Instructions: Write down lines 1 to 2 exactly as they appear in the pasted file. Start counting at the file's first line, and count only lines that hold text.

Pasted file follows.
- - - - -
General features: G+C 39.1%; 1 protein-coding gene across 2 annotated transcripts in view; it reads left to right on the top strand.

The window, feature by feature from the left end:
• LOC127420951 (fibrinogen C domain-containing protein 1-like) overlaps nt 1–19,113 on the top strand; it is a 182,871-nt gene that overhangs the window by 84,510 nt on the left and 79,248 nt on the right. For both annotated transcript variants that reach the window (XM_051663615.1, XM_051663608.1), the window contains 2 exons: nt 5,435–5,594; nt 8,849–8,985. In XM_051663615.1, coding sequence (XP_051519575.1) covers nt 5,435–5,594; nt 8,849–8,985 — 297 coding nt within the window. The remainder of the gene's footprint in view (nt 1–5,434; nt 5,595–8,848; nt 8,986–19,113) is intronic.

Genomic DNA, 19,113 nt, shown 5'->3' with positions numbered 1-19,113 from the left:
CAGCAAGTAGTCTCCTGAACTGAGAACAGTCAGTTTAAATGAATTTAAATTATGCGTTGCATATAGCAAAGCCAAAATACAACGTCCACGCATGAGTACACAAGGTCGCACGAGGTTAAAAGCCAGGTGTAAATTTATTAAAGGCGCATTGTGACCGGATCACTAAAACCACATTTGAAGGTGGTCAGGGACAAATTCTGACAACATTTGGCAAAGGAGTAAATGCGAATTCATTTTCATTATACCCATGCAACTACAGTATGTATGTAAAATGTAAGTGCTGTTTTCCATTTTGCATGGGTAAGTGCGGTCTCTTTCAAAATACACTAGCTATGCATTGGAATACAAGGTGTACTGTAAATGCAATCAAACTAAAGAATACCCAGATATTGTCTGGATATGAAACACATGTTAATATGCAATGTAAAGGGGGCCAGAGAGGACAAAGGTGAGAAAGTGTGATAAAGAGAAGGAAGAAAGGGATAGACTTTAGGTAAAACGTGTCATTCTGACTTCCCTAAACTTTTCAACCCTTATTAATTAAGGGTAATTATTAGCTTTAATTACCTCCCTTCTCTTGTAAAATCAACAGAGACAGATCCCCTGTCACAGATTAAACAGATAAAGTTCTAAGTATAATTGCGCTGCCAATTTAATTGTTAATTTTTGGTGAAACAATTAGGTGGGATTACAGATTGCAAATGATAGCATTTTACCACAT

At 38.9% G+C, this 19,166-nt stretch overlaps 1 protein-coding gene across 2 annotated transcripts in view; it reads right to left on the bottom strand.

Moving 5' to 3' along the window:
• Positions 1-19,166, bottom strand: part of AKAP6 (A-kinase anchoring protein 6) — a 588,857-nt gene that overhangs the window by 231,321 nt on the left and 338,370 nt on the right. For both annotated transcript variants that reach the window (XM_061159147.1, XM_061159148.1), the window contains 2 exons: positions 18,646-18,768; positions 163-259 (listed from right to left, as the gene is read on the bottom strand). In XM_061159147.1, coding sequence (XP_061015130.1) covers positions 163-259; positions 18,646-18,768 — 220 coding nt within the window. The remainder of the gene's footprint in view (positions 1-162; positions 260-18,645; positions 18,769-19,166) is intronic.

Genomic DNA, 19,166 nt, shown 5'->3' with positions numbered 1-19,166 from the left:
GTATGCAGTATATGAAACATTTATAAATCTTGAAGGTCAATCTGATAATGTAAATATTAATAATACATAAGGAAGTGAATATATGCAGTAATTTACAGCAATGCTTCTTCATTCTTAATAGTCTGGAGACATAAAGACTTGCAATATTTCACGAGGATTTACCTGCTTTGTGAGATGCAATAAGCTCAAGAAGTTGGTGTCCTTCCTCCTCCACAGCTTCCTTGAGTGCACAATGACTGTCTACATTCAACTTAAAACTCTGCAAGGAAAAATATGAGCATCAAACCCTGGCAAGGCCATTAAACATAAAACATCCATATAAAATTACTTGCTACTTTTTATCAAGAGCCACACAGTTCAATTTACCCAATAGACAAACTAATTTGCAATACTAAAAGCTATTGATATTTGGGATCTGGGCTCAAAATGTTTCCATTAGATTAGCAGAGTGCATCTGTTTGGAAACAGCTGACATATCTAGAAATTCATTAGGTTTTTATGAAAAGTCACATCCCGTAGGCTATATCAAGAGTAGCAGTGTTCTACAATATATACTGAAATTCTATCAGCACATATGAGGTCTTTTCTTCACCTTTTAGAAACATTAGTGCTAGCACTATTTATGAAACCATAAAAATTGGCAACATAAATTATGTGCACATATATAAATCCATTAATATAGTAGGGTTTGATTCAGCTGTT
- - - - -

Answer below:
General features: G+C 39.1%; 1 protein-coding gene across 2 annotated transcripts in view; it reads left to right on the top strand.

The window, feature by feature from the left end: